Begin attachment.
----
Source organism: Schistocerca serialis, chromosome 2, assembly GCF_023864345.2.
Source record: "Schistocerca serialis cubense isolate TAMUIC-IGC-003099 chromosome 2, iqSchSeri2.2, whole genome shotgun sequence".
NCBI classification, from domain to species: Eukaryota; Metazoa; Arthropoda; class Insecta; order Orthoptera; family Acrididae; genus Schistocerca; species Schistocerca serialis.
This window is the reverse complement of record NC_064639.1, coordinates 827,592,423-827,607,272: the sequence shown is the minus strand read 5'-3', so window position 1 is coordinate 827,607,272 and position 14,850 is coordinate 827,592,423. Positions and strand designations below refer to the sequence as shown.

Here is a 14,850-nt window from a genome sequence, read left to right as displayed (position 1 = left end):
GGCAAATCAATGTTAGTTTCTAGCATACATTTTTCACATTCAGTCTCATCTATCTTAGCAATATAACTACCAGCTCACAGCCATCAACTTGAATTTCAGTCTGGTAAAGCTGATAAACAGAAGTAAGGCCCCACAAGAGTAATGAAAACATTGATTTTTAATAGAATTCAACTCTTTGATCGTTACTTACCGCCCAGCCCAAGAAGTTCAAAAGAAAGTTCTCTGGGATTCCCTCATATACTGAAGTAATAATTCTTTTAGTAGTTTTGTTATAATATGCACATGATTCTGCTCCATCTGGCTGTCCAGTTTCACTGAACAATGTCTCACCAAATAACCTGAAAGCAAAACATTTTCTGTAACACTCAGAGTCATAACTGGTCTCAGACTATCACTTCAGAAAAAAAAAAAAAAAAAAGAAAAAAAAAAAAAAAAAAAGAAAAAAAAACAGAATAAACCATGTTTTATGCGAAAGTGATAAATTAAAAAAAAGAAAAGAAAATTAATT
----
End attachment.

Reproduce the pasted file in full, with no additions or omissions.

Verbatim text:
Source organism: Schistocerca serialis, chromosome 2, assembly GCF_023864345.2.
Source record: "Schistocerca serialis cubense isolate TAMUIC-IGC-003099 chromosome 2, iqSchSeri2.2, whole genome shotgun sequence".
NCBI classification, from domain to species: Eukaryota; Metazoa; Arthropoda; class Insecta; order Orthoptera; family Acrididae; genus Schistocerca; species Schistocerca serialis.
This window is the reverse complement of record NC_064639.1, coordinates 827,592,423-827,607,272: the sequence shown is the minus strand read 5'-3', so window position 1 is coordinate 827,607,272 and position 14,850 is coordinate 827,592,423. Positions and strand designations below refer to the sequence as shown.

Here is a 14,850-nt window from a genome sequence, read left to right as displayed (position 1 = left end):
GGCAAATCAATGTTAGTTTCTAGCATACATTTTTCACATTCAGTCTCATCTATCTTAGCAATATAACTACCAGCTCACAGCCATCAACTTGAATTTCAGTCTGGTAAAGCTGATAAACAGAAGTAAGGCCCCACAAGAGTAATGAAAACATTGATTTTTAATAGAATTCAACTCTTTGATCGTTACTTACCGCCCAGCCCAAGAAGTTCAAAAGAAAGTTCTCTGGGATTCCCTCATATACTGAAGTAATAATTCTTTTAGTAGTTTTGTTATAATATGCACATGATTCTGCTCCATCTGGCTGTCCAGTTTCACTGAACAATGTCTCACCAAATAACCTGAAAGCAAAACATTTTCTGTAACACTCAGAGTCATAACTGGTCTCAGACTATCACTTCAGAAAAAAAAAAAAAAAAAAGAAAAAAAAAAAAAAAAAAAGAAAAAAAAACAGAATAAACCATGTTTTATGCGAAAGTGATAAATTAAAAAAAAGAAAAGAAAATTAATT